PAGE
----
Saturday, September 05, 2009

Linda Pastan's LAST UNCLE and My Last Aunt

(reflections on poetry by Linda Pastan, collected in THE LAST UNCLE.)

Blanche Frisch Maier, my aunt Blanche

I packed Linda Pastan’s collection THE LAST UNCLE for the trip north for my aunt’s memorial. A couple of years ago, Aunt Ginny died, and Aunt Harriet died in February, so Blanche is my last aunt. I’d read Pastan’s book a couple of times, so maybe my fingers knew where to look, but it seemed that every page I turned to was analog to what I was seeing and thinking.

“After a Long Absence, I Return to a Site of Former Happiness” (p.61) is an apt description of any visit I’ve ever made to the home of Aunt Blanche and Uncle Jack. For others, it’s a grand old house; for me, it’s a personal Garden of Eden. It's where she and Uncle Jack raised eight children, their six cousins, and occasionally three cousins visiting from far away (my brother, sister, and me); and where she hosted thousands for a perpetual open - house "Monday night dinner" throughout her adult life. I sat last night in Blanche’s garden for the first time without Blanche, and thought, with the poet, “This is what the world will be / without me,” and would have to agree that this knowledge does not make me want to write a “poem of affirmation” without “a shadow of self-pity.”

On the road, I saw “the same green road signs / the numbered highways / of home” while “the radio blares familiar music” (“Wherever We Travel” p. 54). With Tennessee mountains in front of me, I opened to this line:
I always take a book along
raising it between my eyes and
whatever landscape I've come
so far to see -- blue mountains...
For Pastan, the last uncle has “pushed off” as on a boat, and “locked the doors behind him / on a whole generation” leaving “us the elders now / with our torn scraps of history” without a map "on the shore" of the new century (29). In another poem, Pastan remembers her mother’s long illness, like Aunt Blanche's, and “wanting her to flee that ravished flesh / but willing her to stay” (28).

Spoke to my Dad about memories going back to his teen years, when Blanche was like an older sister to him and Mom. On the thirtieth anniversary of her father’s death, “March 5,” Pastan regrets not having asked her father more. Looking at her own grown children, aging as I and my cousins have done (all of us within one to ten years of sixty, older than my grandmother was when I was born), Pastan writes, “Ask me, I want / to tell them. Ask me now” (23).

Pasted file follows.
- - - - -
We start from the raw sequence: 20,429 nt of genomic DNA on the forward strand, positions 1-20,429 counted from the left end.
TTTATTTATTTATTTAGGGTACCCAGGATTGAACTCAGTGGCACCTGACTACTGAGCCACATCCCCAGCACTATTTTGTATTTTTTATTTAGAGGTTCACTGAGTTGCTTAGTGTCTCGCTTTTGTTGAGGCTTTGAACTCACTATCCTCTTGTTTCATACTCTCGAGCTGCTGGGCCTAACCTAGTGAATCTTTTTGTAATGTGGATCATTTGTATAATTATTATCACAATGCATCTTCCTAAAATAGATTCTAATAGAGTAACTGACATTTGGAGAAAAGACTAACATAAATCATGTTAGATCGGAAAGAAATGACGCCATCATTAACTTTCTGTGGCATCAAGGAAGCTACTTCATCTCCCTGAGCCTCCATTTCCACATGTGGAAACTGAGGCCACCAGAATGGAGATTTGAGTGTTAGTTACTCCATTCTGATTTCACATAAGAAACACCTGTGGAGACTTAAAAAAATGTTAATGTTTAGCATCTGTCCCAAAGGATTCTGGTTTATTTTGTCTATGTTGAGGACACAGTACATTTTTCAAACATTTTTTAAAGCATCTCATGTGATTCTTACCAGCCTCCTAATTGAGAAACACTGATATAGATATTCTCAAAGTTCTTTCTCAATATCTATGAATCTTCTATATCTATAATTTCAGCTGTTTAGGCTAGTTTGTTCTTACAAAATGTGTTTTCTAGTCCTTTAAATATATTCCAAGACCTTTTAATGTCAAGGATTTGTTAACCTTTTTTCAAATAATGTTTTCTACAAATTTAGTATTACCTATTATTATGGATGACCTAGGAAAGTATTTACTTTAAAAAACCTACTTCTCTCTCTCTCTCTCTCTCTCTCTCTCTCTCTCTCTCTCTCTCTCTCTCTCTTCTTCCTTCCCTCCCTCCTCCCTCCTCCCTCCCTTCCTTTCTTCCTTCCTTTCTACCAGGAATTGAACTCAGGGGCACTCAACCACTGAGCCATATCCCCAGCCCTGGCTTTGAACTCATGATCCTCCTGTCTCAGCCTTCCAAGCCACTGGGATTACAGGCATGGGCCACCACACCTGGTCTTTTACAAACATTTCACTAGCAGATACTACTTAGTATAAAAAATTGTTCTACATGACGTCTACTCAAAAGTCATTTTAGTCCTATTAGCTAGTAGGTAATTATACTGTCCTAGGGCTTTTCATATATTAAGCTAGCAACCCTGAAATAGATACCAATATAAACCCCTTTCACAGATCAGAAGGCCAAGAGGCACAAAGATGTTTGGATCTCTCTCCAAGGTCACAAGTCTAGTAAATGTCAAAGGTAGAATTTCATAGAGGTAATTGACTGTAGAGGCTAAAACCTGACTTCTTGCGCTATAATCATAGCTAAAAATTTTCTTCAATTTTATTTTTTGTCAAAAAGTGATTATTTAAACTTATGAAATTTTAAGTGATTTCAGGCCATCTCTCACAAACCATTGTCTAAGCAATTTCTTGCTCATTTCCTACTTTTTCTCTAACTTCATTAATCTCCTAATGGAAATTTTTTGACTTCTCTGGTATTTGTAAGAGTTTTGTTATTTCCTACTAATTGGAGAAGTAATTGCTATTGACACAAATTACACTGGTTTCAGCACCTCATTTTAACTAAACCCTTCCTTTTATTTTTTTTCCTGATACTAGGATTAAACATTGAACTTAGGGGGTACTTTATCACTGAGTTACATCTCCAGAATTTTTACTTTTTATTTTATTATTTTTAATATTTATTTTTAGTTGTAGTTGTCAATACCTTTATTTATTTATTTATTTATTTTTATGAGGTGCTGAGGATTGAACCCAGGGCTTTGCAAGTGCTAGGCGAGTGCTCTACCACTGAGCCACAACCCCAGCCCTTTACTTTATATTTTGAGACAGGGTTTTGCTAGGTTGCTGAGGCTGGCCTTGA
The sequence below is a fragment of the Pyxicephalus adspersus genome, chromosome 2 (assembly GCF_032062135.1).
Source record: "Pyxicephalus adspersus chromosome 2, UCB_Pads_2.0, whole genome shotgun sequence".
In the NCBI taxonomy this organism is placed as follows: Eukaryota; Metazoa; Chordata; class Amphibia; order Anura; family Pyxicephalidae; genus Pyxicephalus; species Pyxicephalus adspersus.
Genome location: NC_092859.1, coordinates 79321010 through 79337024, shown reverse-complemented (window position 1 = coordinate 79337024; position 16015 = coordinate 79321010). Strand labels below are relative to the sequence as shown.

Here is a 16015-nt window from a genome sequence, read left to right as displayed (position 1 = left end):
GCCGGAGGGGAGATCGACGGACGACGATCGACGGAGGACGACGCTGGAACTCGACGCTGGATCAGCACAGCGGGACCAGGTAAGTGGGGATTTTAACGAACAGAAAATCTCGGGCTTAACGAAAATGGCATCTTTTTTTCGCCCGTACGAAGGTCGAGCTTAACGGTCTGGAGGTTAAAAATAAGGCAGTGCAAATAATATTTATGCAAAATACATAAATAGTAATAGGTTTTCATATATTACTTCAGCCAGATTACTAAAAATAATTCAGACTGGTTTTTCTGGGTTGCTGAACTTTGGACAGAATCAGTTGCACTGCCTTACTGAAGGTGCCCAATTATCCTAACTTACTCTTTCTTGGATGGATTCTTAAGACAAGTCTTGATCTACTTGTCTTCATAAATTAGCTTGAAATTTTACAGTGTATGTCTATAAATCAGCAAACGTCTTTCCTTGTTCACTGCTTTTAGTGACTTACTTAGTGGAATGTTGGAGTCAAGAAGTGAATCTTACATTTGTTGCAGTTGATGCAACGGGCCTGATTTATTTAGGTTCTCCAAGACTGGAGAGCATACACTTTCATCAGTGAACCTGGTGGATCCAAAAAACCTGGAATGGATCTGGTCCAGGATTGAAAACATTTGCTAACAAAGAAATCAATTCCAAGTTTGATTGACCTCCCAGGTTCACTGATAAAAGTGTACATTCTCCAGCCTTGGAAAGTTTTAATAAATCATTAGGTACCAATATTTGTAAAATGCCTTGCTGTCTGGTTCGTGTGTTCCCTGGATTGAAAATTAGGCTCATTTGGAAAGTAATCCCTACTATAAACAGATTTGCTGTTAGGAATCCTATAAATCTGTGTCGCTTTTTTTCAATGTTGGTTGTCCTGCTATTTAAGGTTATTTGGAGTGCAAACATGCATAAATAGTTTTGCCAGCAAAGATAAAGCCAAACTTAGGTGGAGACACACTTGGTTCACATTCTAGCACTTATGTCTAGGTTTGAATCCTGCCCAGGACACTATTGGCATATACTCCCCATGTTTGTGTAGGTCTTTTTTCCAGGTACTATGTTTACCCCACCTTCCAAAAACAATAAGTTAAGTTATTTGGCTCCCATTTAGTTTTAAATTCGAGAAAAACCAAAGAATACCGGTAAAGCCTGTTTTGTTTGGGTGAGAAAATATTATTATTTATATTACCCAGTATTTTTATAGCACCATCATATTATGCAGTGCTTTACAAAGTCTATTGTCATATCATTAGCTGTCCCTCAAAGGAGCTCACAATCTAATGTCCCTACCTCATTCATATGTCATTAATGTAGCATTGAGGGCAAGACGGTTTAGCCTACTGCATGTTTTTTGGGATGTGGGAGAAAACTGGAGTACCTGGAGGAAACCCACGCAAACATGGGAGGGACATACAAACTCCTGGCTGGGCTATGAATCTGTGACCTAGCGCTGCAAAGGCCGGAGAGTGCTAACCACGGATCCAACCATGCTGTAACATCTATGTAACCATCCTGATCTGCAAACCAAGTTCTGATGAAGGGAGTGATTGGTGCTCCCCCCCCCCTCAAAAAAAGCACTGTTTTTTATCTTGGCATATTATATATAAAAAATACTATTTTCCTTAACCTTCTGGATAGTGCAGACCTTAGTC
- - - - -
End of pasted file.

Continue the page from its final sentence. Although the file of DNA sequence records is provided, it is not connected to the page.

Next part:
Pastan’s collection CARNIVAL EVENING includes another one that came to mind: “Cousins,” which begins
We meet at funerals
every few years – another star
in the constellation of our family
put out – and even in that failing
light, we look completely
different, completely the same.

1 comment:

W. Scott Smoot said...

Aunt Blanche's husband, my Uncle Jack C. Maier, passed away before Blanche.

The following letter from my brother Todd was part of Tom Smoot's eulogy for Jack C. Maier at a service in Cincinnati on Friday, February 4, 2005.


The sad news of Jack passing this morning did not come as a shock, but the news brought an immediate rush of loss to us all. Today is a sad day to all that have been fortunate to have been taken under his wing. There is the loss of a husband and brother to two strong women. There is the loss of a father to all the children that your family raised. There is the loss of a man who balanced authority with love, intelligence with humor and determination with humility.

My summers spent in Cincinnati where always a special time for me. The Monday Night Dinners, days at the farm, cross country trips, playing tennis, playing golf, going the a Red's game or simply seating in the kitchen are all vivid, happy memories for me - and Uncle Jack is a part of each memory. He was not actively in each event, but his presence was felt at all times in Cincinnati. I never wanted to displease Uncle Jack - his approval was always needed and desired.

As we have gotten older, I have an even greater respect for what you two accomplished as husband and wife. I look at the strength of your family. I look at determination against odds that members of your family have faced and beaten. No doubt the love that binds your family offers the will to overcome. The love that started with you and Jack has multiplied with each child, each grandchild and I dare say with a few nephews and nieces.

Please know that the love that started with you and Jack will now come full circle and embrace you with all of the power and grace begun with you two.

Please know that Uncle Jack will always be with me - and I am a better person because of him. I will miss Jack, but I will never be without him.

Love to you and the whole family... Todd L. Smoot